I rented for a Summer Internship sight unseen, since it was out of state. I believe I paid a deposit & first month’s rent as well, before I picked up the keys (since the original renter was also out of state on an internship).

      I guess I was lucky, though.

    • reddbettie says:

      I lease apartments for a living, it is very common.

  2. swarrior216 says:

    Common sense sure is not working for her.

  3. Nogard13 says:

    Anyone who will buy (or rent) sight unseen deserves what they get.

    • tbax929 says:

      Every single person who rents sight unseen deserves what they get? Clearly you’ve never moved internationally or even cross-country. While it’s not ideal, sometimes you have no choice. I guess there’s no room for exceptions with you though, is there?

    • trish says:

      That’s so sad. Why does she deserve to get scammed? Not everyone is worldly-wise. Some of us think that when an ad says there’s a place for rent that there actually is a place.
      Of course, I’m trying to wise up, hence reading this site. But please do remember that there are some very nice people who simply don’t realize that the world isn’t always nice back.

    • tsukiotoshi says:

      I had to rent an apartment without seeing it when I moved to a different state and I totally got what I deserved: An awesome place with a bigass yard, great landlords, and housemates who ended up becoming some of the best friends I’ve ever had.

    • bdgbill says:

      I think the bigger mistake was using Craigslist for anything involving more than $50.00.

      Craigslist is for buying and selling stolen laptops and picking up 19 year old prostitutes, not finding a place to live.

      • NatalieErin says:

        In my city it’s basically the only place to look for apartments in the low-to-middle price range. It’s perfectly safe and useful as long as you actually go look at the apartment before spending any money.

  4. Engine-B says:

    I saw a lot of this while I was looking for a summer rental apartment in DC. I was naive at first and thought I had a great deal renting from someone who had moved out of their house quickly because they had been transferred to their company’s London office. It wasn’t until they asked me to wire them money that I realized it was a scam. After that, I got quite good at finding the scams on Craigslist and there sure were a lot of them!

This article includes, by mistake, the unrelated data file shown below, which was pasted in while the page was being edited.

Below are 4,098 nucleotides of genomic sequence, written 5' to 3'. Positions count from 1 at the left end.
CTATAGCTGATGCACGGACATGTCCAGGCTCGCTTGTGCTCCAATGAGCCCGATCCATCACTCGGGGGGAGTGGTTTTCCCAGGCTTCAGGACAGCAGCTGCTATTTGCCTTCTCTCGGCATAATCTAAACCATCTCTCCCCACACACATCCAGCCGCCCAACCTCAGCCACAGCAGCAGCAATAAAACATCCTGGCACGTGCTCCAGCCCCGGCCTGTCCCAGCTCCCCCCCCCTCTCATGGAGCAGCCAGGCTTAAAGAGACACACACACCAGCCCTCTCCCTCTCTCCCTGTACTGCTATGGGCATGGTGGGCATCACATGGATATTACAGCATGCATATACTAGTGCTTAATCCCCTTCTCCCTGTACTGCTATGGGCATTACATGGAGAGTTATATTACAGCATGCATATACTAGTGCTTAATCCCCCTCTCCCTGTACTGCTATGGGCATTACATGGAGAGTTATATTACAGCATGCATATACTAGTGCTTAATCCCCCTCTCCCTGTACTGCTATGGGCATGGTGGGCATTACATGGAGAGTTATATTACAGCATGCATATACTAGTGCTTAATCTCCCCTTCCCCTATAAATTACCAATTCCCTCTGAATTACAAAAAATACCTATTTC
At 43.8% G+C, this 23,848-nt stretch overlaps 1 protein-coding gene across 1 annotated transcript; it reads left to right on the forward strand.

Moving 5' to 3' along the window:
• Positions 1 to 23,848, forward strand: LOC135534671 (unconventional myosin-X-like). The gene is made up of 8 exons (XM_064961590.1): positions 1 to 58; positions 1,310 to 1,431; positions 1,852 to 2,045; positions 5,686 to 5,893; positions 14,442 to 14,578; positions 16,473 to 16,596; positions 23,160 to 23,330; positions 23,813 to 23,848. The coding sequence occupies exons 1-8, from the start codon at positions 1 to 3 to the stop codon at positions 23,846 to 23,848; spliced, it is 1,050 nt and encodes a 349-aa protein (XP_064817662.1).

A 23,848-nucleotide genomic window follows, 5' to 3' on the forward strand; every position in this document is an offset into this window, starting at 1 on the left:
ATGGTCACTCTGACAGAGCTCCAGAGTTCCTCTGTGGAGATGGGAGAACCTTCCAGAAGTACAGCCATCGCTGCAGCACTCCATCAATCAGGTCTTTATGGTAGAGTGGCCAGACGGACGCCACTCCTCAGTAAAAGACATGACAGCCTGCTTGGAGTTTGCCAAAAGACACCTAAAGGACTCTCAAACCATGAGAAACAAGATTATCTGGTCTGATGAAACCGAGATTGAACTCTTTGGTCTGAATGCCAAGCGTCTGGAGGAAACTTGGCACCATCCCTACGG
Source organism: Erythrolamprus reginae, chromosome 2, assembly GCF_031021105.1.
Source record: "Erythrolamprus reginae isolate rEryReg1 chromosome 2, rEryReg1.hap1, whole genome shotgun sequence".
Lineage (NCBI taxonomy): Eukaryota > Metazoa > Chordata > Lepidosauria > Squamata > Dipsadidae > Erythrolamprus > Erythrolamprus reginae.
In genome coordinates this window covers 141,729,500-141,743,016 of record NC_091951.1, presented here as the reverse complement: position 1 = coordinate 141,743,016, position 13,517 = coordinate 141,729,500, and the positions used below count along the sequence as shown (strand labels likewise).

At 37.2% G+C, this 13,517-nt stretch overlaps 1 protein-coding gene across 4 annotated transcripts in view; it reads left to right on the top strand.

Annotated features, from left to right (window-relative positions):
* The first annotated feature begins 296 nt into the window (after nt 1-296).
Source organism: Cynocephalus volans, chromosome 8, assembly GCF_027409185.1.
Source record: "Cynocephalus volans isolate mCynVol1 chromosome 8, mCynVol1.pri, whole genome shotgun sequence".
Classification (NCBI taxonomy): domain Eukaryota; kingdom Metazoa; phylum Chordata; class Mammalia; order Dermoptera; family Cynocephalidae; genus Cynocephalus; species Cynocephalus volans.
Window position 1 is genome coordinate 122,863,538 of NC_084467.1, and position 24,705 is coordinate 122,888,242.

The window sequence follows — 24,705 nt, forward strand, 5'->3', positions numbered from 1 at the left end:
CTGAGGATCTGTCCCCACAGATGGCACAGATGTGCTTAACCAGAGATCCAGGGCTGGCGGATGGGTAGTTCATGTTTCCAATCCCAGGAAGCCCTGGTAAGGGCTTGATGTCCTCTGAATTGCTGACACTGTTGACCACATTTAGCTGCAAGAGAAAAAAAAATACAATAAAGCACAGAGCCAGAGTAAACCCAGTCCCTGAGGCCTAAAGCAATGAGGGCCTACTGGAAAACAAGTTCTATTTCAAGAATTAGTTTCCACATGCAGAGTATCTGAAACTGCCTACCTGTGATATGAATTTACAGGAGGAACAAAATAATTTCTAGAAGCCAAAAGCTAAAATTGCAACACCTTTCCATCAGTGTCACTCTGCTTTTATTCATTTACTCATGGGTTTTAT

5. coffeeculture says:

    i see tons of these too…often i’d get the same reply w/names/addresses changed…both asked to wire funds to the UK.

  6. The cake is a lie! says:

    Typical Craigslist. There are more scams than legitimate sales on that site it seems. I am always overly cautious can suspicious of anything I do with craigslist. It has been remarkably helpful for me in the past, but I am just very careful with any business done through that site.

    • Cheap Sniveler: Sponsored by JustAnswer.comâ„¢ says:

      I know. Those women I hooked up with are always different from their picture, kinda skanky, and they always wanted money. I’m glad they closed down that dating site!

  7. Bativac says:

    It seems to me that anything involving the “wiring of money” is a scam. I mean how often does the average person “wire money” to somebody?

    • pecan 3.14159265 says:

      Well, all of the princes in Nigeria use wire. They must be onto something!

    • catastrophegirl chooses not to fly says:

      i did yesterday for the first time. but it was to an international retailer i’ve made plenty of previous purchases from with a regular online payment. they are having temporary problems with their payment processor and had to switch to western union to take payments for a little while. it’s the previous experience with them for the last year and a half that makes it ok for me, but even so it felt kind of weird.

    • Karita says:

      Well, I wire money several times a week, but only for business. Banks are getting picky about how they will accept mortgage payoffs, and clients sometimes want/need their sales proceeds right away.

      I’ve wired a couple of times for personal reasons – once to a good friend who was short on funds, and once to a fellow attorney. I’ve also received one wire, since my bank was suspicious of me when I tried to deposit the same funds via a check.

      Overall, I’d be extremely cautious if someone was asking for a wire for just a few thousand dollars. Even a $10K wire would seem odd to me. It’s unnecessary, and a huge red flag. Most regular non-scammy people, in my experience, don’t have the first clue how to provide proper wiring instructions!

      • BBBB says:

        “Well, I wire money several times a week, but only for business. Banks are getting picky about how they will accept mortgage payoffs, and clients sometimes want/need their sales proceeds right away. “

        You are using a bank wire – very different beast than a Western Union “wire” that is requested in a scam.

    • kerry says:

      The “average” person probably doesn’t wire money a lot, but lower income individuals who don’t have checking accounts wire money frequently. Also, people supporting family out of the country wire money, too. Any neighborhood with a lot of currency exchanges likely has a lot of people who wire money, it wouldn’t be that crazy to imagine those same people falling for a low-cost rental scam.